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Trump threatens government shutdown over wall funding

Most Washington insiders discount that possibility

Photo (c) Tim Brown - Getty Images
President Trump is holding out the threat of a government shutdown in September if Congress doesn't approve funding for a wall along the U.S. border with Mexico.

But no one else seems to be talking about it.

“There is no discussion up here about a shutdown," said Sen. Jim Risch, (R-Idaho). "Neither side wants it.”

But in a presidential tweet, Trump warned that he would decline to sign the annual appropriations bill if “Democrats do not give us the votes for Border Security, which includes the Wall!”

Currently, the House and Senate have different versions of the appropriations bill, containing very different levels of financial support for a wall. The House version provides $5 billion for wall construction, while the Senate version contains just $1.6 billion.

Small window of time

Once Congress returns from its August recess, it will have less than two weeks to approve a spending bill the president will sign. While there doesn't appear to be an appetite for a government shutdown, one can't be ruled out, especially when the president is holding it out as a threat.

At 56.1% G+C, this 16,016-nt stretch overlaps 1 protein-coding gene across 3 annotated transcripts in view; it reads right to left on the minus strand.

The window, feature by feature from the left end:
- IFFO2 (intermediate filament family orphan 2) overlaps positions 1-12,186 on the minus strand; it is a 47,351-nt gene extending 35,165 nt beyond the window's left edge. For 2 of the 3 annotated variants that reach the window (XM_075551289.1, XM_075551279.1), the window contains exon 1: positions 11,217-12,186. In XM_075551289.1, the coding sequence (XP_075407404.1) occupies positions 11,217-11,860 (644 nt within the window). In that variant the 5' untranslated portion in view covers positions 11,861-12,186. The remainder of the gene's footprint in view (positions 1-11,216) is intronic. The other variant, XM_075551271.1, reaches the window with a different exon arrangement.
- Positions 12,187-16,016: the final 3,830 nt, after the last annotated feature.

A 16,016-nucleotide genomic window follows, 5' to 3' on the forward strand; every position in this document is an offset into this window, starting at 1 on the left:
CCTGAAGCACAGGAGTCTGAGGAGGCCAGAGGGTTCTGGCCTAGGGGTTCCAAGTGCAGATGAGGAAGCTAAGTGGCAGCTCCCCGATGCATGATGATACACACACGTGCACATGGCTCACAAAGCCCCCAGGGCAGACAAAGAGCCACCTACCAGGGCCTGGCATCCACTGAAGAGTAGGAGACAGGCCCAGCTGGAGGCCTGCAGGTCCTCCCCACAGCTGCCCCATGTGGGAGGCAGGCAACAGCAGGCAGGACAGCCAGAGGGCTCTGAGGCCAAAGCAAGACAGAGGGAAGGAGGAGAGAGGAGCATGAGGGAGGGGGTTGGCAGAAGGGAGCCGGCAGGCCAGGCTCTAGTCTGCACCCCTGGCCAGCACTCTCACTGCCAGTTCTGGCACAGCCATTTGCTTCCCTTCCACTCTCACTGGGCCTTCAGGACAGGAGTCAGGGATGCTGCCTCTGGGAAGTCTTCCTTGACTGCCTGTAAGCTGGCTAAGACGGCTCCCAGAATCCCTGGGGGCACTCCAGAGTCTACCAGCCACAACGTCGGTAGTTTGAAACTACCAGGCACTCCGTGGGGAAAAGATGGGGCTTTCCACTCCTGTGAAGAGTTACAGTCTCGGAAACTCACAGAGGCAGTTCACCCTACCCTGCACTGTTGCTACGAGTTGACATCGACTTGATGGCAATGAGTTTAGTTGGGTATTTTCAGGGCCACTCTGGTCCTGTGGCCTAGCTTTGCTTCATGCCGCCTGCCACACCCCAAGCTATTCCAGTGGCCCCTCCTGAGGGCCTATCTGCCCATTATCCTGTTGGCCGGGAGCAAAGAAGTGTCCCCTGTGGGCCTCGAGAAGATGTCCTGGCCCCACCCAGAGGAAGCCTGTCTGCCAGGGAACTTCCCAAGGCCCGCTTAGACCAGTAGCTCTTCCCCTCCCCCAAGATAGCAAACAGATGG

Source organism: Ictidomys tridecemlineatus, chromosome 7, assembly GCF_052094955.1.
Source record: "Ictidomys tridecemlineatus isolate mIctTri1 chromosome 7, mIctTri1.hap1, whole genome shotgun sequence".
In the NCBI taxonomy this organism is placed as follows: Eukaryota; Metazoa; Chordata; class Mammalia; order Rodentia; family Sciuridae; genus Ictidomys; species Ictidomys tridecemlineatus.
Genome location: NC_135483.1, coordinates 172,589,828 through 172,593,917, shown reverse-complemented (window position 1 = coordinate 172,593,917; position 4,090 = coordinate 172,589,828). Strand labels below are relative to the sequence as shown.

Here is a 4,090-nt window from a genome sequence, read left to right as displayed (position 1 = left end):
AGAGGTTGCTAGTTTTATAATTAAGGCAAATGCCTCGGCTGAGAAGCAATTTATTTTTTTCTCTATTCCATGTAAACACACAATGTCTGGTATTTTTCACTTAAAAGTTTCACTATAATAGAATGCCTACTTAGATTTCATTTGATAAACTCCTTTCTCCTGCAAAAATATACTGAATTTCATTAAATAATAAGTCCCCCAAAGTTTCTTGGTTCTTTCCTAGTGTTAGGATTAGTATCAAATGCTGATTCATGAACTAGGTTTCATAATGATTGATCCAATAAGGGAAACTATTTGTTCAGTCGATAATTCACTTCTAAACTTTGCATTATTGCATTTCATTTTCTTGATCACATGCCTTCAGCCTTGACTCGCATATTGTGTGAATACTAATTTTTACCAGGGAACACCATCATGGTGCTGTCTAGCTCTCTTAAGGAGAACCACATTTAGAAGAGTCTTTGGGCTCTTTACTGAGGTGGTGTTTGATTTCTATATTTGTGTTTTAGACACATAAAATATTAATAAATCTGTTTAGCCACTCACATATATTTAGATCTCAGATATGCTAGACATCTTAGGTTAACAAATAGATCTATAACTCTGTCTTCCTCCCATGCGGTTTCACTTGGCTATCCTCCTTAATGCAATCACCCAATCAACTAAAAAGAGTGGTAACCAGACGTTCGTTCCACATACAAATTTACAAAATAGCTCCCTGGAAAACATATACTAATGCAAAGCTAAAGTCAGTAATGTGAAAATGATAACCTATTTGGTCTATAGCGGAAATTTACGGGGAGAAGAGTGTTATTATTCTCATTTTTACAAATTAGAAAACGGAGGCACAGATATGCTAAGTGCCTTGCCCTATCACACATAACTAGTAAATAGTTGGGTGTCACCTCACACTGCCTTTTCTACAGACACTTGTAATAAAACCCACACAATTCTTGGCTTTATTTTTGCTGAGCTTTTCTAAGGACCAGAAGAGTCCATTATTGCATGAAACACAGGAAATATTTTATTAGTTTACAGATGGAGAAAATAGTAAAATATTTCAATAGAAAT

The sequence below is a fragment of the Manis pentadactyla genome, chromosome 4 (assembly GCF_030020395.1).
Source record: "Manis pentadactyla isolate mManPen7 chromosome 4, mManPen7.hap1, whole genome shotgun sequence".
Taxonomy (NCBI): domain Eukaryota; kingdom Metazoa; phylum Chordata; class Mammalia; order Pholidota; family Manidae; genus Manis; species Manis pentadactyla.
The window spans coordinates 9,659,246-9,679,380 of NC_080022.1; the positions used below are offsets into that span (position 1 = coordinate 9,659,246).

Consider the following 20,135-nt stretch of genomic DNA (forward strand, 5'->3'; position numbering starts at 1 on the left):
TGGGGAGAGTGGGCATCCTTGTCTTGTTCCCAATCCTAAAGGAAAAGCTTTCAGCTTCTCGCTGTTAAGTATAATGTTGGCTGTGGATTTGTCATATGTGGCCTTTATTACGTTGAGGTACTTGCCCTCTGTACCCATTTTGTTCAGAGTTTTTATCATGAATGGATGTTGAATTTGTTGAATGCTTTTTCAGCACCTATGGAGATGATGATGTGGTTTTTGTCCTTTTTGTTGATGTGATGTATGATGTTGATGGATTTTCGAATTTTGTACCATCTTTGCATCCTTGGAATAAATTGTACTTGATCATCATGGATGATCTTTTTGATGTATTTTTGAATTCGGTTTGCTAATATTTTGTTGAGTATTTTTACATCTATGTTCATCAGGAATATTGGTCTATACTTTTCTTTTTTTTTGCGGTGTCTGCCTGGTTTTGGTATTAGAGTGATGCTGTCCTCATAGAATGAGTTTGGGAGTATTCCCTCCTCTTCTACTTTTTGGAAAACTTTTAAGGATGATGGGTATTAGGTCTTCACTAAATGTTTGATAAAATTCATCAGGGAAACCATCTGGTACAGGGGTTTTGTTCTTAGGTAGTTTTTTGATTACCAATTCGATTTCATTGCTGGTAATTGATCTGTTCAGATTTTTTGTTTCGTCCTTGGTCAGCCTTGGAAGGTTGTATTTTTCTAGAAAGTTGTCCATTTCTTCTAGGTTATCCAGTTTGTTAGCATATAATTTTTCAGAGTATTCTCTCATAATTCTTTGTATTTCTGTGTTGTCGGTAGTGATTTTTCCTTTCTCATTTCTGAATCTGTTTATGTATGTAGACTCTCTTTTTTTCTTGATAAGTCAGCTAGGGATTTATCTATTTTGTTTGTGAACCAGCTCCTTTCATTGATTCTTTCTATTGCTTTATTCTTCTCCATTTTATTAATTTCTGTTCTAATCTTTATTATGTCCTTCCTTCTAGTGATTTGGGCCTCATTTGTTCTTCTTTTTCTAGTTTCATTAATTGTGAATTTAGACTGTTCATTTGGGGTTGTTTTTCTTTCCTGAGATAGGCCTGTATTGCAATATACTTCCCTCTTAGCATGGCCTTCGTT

In recent years, the threat of a government shutdown has been used by both Democrats and Republicans as a negotiating tactic. Usually the party in power wants to avoid one because it normally gets the blame.

The last shutdown occurred early this year and lasted only a few days. When the government shuts down, it mostly affects government workers, who are temporarily laid off because there is no money approved to pay them.

What happens during a shutdown

Consumers can be inconvenienced if they need the assistance from one of these "non-essential workers." For example, people applying for or renewing a passport will have to wait until the government is back in operation before they can get their travel documents. In previous shutdowns, the State Department employees who process passports have been among the federal workers who were furloughed.

If you plan to visit a national park, you will likely find it closed. That won't be limited to parks like Yellowstone, but major tourist attractions in Washington, DC that are operated by the National Park Service.

If you need assistance from the Internal Revenue Service (IRS), you'll have to wait until the government is back in operation. Consumers trying to get a home mortgage approved could be inconvenienced because their lender might not be able to access their tax records.

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